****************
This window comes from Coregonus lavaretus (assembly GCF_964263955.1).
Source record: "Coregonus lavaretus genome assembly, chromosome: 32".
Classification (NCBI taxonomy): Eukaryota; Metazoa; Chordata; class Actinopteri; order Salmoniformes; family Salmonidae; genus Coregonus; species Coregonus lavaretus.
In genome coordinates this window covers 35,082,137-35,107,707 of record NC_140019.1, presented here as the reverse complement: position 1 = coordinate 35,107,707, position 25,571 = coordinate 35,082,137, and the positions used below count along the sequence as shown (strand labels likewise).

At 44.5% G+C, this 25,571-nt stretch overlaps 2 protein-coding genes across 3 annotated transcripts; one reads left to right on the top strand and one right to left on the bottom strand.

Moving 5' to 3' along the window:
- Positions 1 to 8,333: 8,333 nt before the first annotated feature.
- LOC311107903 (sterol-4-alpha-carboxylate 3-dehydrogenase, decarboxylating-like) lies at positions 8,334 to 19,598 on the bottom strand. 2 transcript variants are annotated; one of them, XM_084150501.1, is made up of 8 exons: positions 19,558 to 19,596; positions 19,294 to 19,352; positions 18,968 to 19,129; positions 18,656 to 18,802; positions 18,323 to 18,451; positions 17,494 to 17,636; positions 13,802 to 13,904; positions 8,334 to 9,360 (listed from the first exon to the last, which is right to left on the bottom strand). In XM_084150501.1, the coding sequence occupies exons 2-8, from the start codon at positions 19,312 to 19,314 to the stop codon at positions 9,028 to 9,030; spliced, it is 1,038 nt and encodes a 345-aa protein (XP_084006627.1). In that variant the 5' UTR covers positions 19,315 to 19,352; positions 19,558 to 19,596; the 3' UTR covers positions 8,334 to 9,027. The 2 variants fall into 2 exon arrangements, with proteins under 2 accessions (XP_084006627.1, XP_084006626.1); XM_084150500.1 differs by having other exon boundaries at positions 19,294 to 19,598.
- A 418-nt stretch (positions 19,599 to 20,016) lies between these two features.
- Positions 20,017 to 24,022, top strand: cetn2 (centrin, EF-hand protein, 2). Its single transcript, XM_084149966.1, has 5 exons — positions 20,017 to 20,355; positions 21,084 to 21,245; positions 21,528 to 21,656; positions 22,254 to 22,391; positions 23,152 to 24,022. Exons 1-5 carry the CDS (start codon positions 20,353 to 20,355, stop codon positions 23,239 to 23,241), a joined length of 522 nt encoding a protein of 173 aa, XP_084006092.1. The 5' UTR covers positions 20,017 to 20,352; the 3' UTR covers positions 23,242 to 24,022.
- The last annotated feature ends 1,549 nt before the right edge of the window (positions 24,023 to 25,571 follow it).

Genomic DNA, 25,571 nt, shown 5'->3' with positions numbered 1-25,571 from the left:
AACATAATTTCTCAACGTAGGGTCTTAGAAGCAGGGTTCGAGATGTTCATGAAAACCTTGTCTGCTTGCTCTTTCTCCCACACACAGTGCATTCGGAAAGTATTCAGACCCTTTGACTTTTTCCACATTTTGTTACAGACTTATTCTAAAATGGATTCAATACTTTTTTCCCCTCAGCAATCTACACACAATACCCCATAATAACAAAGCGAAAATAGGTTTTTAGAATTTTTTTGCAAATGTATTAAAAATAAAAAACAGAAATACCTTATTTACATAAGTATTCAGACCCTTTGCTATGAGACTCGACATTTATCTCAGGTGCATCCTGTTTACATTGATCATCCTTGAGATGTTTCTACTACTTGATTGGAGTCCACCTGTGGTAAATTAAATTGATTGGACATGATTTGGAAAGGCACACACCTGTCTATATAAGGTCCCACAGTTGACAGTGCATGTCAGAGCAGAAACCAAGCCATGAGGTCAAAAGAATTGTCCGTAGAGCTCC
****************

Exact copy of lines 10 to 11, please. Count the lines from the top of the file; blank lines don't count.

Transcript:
- Positions 20,017 to 24,022, top strand: cetn2 (centrin, EF-hand protein, 2). Its single transcript, XM_084149966.1, has 5 exons — positions 20,017 to 20,355; positions 21,084 to 21,245; positions 21,528 to 21,656; positions 22,254 to 22,391; positions 23,152 to 24,022. Exons 1-5 carry the CDS (start codon positions 20,353 to 20,355, stop codon positions 23,239 to 23,241), a joined length of 522 nt encoding a protein of 173 aa, XP_084006092.1. The 5' UTR covers positions 20,017 to 20,352; the 3' UTR covers positions 23,242 to 24,022.
- The last annotated feature ends 1,549 nt before the right edge of the window (positions 24,023 to 25,571 follow it).